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Silphium laciniatum - L.

Common Name Compass Plant, Robinson's compassplant
Family Asteraceae or Compositae
USDA hardiness 4-8
Known Hazards There is a report that the plant might be toxic[222].
Habitats Prairies and glades[222]. Calcareous or sandy soils and prairies in Texas[274].
Range Central N. America - Ohio to Minnesota, south to Alabama and Texas.
Edibility Rating    (2 of 5)
Other Uses    (0 of 5)
Weed Potential No
Medicinal Rating    (2 of 5)
Care (info)
Fully Hardy Moist Soil Semi-shade Full sun
Silphium laciniatum Compass Plant, Robinson


http://commons.wikimedia.org/wiki/User:Tout%C3%ADor%C3%AEx
Silphium laciniatum Compass Plant, Robinson
Jeff McMillian @ USDA-NRCS PLANTS Database

 

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Summary


Physical Characteristics

 icon of manicon of flower
Silphium laciniatum is a PERENNIAL growing to 2 m (6ft) by 0.6 m (2ft in).
It is hardy to zone (UK) 4. It is in flower from July to August, and the seeds ripen from August to September. The species is hermaphrodite (has both male and female organs) and is pollinated by Insects.
Suitable for: light (sandy), medium (loamy) and heavy (clay) soils. Suitable pH: acid, neutral and basic (alkaline) soils. It can grow in semi-shade (light woodland) or no shade. It prefers moist soil.

UK Hardiness Map US Hardiness Map

Synonyms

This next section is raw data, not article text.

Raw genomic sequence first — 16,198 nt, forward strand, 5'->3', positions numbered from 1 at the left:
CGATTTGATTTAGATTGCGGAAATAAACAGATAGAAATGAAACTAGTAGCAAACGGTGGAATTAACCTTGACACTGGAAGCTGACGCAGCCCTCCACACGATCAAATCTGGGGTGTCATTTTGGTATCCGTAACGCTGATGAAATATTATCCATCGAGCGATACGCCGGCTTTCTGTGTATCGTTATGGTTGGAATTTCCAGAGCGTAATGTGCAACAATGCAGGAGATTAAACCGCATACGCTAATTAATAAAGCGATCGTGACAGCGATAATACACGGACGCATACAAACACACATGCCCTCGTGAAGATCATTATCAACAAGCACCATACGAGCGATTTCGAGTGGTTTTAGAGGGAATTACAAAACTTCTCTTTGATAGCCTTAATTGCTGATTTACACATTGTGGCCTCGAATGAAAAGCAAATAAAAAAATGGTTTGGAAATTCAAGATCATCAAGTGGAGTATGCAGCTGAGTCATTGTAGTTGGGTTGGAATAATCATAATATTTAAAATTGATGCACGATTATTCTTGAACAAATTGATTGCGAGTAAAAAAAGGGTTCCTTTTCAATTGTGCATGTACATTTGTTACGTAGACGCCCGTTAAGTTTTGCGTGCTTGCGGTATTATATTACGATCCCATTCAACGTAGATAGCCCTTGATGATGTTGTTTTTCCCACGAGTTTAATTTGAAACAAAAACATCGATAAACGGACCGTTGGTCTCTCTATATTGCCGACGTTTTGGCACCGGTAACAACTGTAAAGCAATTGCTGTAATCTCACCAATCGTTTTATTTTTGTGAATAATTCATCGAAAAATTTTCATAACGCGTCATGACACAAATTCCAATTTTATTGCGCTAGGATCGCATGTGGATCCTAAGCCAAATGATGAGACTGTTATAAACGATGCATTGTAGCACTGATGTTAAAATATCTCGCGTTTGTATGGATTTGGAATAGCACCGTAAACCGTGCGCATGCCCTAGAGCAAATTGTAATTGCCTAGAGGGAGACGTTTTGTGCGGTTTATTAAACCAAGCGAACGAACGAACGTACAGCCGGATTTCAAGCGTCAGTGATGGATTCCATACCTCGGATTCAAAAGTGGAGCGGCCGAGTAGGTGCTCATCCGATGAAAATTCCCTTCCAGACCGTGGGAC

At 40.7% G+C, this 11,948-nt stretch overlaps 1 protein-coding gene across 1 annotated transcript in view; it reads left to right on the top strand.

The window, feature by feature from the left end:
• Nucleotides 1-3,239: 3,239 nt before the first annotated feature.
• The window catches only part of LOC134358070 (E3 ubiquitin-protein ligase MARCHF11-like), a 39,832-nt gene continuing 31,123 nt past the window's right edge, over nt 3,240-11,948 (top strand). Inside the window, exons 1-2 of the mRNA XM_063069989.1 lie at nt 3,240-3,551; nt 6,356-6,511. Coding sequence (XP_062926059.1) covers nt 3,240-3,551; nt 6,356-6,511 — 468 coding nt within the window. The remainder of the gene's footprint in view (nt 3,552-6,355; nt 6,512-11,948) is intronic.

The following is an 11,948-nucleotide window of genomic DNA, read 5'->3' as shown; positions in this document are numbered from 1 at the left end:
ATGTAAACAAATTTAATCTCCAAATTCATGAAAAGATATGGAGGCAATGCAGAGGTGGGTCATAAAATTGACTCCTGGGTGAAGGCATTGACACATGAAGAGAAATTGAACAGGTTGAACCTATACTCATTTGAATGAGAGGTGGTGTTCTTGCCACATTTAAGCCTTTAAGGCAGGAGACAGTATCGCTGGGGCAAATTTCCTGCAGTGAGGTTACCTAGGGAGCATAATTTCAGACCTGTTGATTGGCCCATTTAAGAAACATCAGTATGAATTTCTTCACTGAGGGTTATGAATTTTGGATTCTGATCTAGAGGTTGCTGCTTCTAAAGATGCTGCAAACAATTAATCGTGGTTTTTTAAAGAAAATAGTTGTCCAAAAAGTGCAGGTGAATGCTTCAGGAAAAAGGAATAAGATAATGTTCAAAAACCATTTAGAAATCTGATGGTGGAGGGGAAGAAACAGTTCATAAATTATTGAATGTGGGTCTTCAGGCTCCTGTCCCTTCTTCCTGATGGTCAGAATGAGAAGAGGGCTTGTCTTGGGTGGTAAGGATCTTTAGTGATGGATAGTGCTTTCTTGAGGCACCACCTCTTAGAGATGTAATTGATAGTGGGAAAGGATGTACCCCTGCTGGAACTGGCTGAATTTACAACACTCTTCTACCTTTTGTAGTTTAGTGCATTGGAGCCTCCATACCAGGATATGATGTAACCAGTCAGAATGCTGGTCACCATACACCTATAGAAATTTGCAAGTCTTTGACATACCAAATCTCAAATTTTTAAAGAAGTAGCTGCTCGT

Habitats

 Cultivated Beds;

Edible Uses

Edible Parts:
Edible Uses: Gum

A resin exudes naturally from the plant, and can also be obtained by incision[4]. It is an inexpensive substitute for mastic and is used as a chewing gum to sweeten the breath[4, 61, 105, 257]. It forms on the upper part of the flowering stem[183].

References

Medicinal Uses

Plants For A Future can not take any responsibility for any adverse effects from the use of plants. Always seek advice from a professional before using a plant medicinally.
Diuretic  Emetic  Expectorant  Tonic  Vermifuge

The resin obtained from the plant is diuretic[4, 61, 222]. It imparts a strong aromatic odour to urine[4]. A tea made from the roots is vermifuge and a tonic for general debility[4, 61, 222]. It is used as an expectorant in coughs and other pulmonary ailments[4]. A decoction of the smaller roots has been used as an emetic[257]. A tea made from the leaves is emetic, it has also been used in the treatment of coughs, lung ailments and asthma[222].

References

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An important new book from PFAF. It focuses on the attributes of plants suitable for food forests, what each can contribute to a food forest ecosystem, including carbon sequestration, and the kinds of foods they yield. The book suggests that community and small-scale food forests can provide a real alternative to intensive industrialised agriculture, and help to combat the many inter-related environmental crises that threaten the very future of life on Earth.

Read More

FOOD FOREST PLANTS

Other Uses

Gum

None known

Special Uses

Carbon Farming  Food Forest

References

Cultivation details

Industrial Crop: Hydrocarbon  Management: Standard  Wild Crop